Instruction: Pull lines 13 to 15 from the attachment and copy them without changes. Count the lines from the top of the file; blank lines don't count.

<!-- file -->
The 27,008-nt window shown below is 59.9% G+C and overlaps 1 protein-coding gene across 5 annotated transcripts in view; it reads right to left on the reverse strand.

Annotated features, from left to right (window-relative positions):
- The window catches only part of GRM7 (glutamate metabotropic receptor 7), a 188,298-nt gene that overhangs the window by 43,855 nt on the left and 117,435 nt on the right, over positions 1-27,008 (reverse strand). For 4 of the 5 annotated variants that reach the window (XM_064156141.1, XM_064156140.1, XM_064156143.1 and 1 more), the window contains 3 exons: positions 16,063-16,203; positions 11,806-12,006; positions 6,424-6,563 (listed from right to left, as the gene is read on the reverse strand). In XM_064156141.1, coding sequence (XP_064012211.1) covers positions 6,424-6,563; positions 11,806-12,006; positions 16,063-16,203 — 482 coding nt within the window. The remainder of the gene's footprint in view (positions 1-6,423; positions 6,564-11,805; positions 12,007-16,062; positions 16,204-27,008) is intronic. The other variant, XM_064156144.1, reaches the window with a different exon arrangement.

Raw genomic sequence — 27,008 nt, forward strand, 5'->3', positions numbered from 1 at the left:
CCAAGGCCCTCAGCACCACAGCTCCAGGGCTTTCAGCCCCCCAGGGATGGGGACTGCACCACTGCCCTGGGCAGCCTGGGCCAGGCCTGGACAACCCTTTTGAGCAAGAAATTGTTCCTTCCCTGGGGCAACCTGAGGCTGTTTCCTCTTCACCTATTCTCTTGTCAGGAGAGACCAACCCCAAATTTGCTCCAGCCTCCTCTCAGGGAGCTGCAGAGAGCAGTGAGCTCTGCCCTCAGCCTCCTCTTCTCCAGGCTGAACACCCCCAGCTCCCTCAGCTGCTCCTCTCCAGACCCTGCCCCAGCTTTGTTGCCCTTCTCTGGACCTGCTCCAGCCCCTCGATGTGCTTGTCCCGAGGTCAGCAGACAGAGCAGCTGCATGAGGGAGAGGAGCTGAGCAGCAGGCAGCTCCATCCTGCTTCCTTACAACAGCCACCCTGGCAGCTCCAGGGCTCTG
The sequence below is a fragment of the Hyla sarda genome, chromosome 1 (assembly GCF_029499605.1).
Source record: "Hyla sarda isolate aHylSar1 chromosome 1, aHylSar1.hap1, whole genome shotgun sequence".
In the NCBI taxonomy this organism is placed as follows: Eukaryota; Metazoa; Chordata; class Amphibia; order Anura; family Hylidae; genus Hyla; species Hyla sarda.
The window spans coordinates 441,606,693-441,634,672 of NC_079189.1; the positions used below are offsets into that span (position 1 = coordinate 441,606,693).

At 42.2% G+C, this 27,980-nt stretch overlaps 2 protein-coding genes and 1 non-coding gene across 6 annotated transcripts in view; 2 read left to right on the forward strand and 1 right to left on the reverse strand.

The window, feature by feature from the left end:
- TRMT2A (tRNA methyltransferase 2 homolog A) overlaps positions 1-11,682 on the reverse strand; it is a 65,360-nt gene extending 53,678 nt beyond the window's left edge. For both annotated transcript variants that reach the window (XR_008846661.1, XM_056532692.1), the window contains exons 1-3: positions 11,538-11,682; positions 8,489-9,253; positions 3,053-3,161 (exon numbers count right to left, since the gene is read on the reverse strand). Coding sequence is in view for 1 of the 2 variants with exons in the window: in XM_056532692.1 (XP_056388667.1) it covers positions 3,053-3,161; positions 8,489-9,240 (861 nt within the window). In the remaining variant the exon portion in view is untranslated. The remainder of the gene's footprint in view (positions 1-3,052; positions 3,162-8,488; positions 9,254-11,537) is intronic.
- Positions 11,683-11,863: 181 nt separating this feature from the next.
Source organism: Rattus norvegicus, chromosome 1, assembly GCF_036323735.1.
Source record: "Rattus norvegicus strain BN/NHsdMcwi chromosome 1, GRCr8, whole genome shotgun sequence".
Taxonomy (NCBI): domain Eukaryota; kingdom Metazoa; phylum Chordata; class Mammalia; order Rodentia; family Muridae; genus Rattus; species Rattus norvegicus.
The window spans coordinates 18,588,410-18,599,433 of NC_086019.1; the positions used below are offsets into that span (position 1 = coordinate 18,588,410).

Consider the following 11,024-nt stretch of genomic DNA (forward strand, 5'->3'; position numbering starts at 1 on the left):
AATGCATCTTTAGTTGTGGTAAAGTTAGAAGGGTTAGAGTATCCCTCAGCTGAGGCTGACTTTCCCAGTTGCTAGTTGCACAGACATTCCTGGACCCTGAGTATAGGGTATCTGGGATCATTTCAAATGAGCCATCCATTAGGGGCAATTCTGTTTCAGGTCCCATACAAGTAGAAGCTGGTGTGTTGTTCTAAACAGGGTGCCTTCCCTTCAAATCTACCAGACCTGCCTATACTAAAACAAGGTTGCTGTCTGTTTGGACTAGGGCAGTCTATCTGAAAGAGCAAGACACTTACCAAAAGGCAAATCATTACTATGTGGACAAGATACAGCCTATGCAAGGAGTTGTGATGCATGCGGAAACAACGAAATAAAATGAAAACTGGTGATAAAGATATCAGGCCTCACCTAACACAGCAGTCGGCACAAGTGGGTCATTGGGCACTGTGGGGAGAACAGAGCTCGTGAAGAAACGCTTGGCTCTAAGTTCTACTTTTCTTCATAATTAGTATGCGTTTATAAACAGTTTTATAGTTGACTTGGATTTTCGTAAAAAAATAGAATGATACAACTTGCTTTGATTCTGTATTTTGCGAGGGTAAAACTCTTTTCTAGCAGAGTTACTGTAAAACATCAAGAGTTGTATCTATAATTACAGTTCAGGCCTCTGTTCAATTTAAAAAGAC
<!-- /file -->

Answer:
- Positions 11,683-11,863: 181 nt separating this feature from the next.
Source organism: Rattus norvegicus, chromosome 1, assembly GCF_036323735.1.
Source record: "Rattus norvegicus strain BN/NHsdMcwi chromosome 1, GRCr8, whole genome shotgun sequence".